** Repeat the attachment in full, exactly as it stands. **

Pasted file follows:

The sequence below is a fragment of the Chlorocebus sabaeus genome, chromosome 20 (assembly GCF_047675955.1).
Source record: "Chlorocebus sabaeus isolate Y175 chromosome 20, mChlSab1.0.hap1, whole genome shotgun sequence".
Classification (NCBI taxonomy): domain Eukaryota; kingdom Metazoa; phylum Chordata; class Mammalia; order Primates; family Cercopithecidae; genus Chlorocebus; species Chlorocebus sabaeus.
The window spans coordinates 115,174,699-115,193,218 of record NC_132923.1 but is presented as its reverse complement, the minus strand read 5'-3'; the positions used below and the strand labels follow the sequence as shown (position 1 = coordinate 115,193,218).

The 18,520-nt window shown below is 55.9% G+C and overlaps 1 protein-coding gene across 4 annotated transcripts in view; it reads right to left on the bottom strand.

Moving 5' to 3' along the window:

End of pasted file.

The sequence below is a fragment of the Chlorocebus sabaeus genome, chromosome 20 (assembly GCF_047675955.1).
Source record: "Chlorocebus sabaeus isolate Y175 chromosome 20, mChlSab1.0.hap1, whole genome shotgun sequence".
Classification (NCBI taxonomy): domain Eukaryota; kingdom Metazoa; phylum Chordata; class Mammalia; order Primates; family Cercopithecidae; genus Chlorocebus; species Chlorocebus sabaeus.
The window spans coordinates 115,174,699-115,193,218 of record NC_132923.1 but is presented as its reverse complement, the minus strand read 5'-3'; the positions used below and the strand labels follow the sequence as shown (position 1 = coordinate 115,193,218).

The 18,520-nt window shown below is 55.9% G+C and overlaps 1 protein-coding gene across 4 annotated transcripts in view; it reads right to left on the bottom strand.

Moving 5' to 3' along the window: